Owning a house is perhaps the best security for any man, going by Nigerian standards. This is why the race for house ownership is intense among young and upwardly mobile people. For some, home ownership represents asset and investment for the future.
But recent developments in the real estate industry has placed a question mark on the security of properties as a ready solution to urgent financial needs in times of trouble. This argument has been further accentuated by the prevalence of unoccupied buildings that dot the landscape of highbrow areas like Banana Island, Lekki, Victoria Island, Ikoyi, Abuja,et al.
A look around these areas makes one to come to terms with the reality of the day. Across these desolate and unoccupied buildings and properties, are several billions of naira in investments, wasting away. To benefit more from investment in properties, experts have said the venture should be seen more as a business for creating wealth, than a dormant asset. This is the position of the Chief Executive Officer (CEO) Beyond Building, Mr. Lanre Howell.
He said the industry has gone beyond just owning buildings, as there are several untapped opportunities in the sector. He blamed this on the inability of developers to make informed decision by investors in the sector.
He said in the last two centuries, over 90 per cent of millionaires who were thrown up, made money from keying into the business opportunities available in the sector. “A man who feels he needs to build a house before tapping the business opportunities in real estate business, is delaying himself,” he contended.
Beyond Building Investment Limited, Howell said, is a diverse commercial real estate investment firm, which provides a range of services to the Capital market, including acquisition, asset and property management, leasing, construction management, investment, advisory services, as well as development and disposition.
Howell, while explaining why potential investors fail to make money from the inherent business opportunities in the industry, noted that the “landlord syndrome” is a major factor, blaming the syndrome on the peculiar environment we live in, which in his opinion, does not encourage a person to put his money in real estate business to grow. Rather, he said such a person would wait and save until he has all the money to build his house.
Why invest in real estate
Howell said between 2010 and 2015, the sector has grown rapidly at an average rate of 11.4 per cent, contributing 3.9 per cent to the country’s gross domestic product (GDP). Presently, the real estate sector is forecast to grow at 5.39 per cent between 2017 and 2020.
The Beyond Building boss, revealed that by 2019, there would be a 100 per cent guaranteed capital gain once some projects, like the Dangote Refinery and Petrochemical Industry, Lekki Free Trade Zone, Lekki Deep Seaport, Dangote Fertiliser Plant, International Cargo Airport; Lekki International Golf Course, among others, are completed.
He listed some of the firm’s investment initiative to include the King’s Point Estate; Marvella Court; Varden Farms and Resort. It also runs the Rent Masters Realtors, saying investments with the firm gives a 20 per cent return.
Choosing estate investment
According to Howell, Beyond Building presents investors with viable plans to ensure good return on their investment. This is achieved through building a trading platform for investment in real estate. With this, an average person can own stakes in the industry without necessarily building or owing a house. For instance, one of the firm’s range of investment products, is trading. According to him, this is good for starters in the real estate investment and for people, who are seeking to grow financial strength with weak low risk involved.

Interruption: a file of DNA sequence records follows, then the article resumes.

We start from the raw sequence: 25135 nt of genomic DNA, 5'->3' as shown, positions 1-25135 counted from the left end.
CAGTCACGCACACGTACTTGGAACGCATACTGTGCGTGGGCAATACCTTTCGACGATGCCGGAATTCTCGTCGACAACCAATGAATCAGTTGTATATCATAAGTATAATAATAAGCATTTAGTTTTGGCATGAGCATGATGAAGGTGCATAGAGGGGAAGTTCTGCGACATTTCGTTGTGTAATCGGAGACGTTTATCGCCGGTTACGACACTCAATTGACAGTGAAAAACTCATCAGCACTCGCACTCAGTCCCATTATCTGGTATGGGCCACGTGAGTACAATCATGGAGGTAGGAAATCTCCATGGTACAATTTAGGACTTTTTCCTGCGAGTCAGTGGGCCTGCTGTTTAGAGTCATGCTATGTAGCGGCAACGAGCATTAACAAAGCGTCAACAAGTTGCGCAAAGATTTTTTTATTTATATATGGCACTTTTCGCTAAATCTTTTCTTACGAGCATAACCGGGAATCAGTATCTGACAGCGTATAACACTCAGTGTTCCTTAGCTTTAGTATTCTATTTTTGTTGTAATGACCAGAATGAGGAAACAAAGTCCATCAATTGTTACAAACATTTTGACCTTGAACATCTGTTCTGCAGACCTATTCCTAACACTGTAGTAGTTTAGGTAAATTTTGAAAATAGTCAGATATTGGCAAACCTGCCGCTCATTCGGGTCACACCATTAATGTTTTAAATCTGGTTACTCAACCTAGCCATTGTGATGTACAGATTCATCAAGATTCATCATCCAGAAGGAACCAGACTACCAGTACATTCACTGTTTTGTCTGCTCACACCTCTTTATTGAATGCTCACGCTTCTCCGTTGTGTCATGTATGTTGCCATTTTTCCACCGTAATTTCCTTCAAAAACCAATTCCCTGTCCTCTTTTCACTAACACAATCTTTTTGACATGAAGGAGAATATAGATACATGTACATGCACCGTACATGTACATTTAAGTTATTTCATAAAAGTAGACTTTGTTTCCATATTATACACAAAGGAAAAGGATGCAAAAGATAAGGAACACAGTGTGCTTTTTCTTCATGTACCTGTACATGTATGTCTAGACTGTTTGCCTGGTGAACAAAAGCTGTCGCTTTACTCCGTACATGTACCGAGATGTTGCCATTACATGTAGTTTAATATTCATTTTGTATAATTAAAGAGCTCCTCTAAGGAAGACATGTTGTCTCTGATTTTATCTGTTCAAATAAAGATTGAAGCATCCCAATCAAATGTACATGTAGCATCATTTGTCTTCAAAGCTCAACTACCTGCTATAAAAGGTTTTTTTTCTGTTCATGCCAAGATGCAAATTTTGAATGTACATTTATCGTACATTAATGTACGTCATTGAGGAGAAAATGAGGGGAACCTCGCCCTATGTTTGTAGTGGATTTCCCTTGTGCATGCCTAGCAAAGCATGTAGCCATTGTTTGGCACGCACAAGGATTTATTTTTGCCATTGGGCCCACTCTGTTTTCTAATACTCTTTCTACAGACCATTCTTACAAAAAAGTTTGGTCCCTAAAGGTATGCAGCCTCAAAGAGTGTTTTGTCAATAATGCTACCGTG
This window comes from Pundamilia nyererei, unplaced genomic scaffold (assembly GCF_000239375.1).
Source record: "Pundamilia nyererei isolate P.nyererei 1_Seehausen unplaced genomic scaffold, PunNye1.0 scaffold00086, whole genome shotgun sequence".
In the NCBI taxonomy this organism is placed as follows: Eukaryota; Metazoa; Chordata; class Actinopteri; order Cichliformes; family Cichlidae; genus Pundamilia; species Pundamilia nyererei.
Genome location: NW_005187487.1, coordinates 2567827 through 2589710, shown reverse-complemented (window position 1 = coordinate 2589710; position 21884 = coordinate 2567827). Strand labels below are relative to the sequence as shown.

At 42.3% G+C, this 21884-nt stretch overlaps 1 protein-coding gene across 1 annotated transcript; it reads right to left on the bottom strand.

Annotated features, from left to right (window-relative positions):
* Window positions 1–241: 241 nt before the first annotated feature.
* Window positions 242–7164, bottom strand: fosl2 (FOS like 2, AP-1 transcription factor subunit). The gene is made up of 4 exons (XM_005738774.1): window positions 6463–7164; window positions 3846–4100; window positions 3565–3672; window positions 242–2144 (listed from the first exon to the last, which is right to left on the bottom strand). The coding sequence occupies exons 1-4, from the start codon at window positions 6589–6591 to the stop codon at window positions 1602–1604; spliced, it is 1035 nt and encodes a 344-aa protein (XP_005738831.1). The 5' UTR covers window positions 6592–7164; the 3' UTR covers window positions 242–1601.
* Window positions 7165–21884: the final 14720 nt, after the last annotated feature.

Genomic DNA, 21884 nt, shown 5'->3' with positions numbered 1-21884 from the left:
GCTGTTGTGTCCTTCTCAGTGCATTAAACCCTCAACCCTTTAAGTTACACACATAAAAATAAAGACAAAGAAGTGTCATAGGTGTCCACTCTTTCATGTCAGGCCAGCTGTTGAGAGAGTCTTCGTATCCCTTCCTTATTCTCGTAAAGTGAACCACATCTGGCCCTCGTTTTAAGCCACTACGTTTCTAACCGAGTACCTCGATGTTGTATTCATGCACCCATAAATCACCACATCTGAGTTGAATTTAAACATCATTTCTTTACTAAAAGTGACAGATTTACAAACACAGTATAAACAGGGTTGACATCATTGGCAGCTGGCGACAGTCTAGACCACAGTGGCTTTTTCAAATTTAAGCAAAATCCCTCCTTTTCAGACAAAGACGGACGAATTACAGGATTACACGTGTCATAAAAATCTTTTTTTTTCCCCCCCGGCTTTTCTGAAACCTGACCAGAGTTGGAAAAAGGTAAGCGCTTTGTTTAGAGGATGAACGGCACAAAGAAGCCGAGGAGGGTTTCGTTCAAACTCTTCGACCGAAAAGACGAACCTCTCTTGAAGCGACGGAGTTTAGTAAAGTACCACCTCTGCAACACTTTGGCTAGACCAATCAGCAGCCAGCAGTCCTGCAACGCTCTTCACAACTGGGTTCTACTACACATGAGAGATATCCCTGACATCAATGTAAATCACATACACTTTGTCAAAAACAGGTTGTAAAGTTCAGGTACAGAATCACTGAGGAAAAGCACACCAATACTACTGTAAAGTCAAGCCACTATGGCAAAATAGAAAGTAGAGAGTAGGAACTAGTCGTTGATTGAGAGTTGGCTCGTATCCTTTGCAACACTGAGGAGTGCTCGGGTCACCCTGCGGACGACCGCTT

The time frame for this is one to two years. “Our trading portfolio offers absolute returns and at the sametime ensuring that your capital is insured against loss and never tied down. It also has an easy cash pout plan at any time you may want to pull out. Your profit is annualised, but payable quarterly, with an option of convertibility of investment into land or unit ownership at the end of an investment period when offered,” he explained.
Other form of investment platforms offered by the firm include private equity partnership with a time frame of two to five years. This kind of fund, he said, allows high networth individuals to invest in equity property assets. These can range from new development and land holdings to complete redevelopment of existing properties or cash flow injections into already existing projects. Profit sharing here is based on a percentage of an individual’s investment to the total value of the cost of the project. “It is a high profit sharing deal and the stakes as an investor is high. This is for experienced professional investors or people seeking to risk more for maximum returns,” Howell said.
With respect to its Asset goal ranging from five years upward, this investment portfolio is for investors looking to build their investment through acquisition of properties, either to sell or keep as assets for themselves. This class of investment is aimed at growing wealth. “We researched and identified bottom-up investment opportunities within asset classes. We then blend these in multi-asset class portfolios, according to the client’s required long-term return,” he submitted.
Howells regreted that the 17 million housing deficit has not decreased several years since the figure was identified. He blamed this on the wrong attitude to building, which he said is due to the lack of understanding of the market. “We are building, but the deficit is not reducing. We need to build what the sector needs like shops, malls, and practical houses, not ones with over-bloated prices,” he said.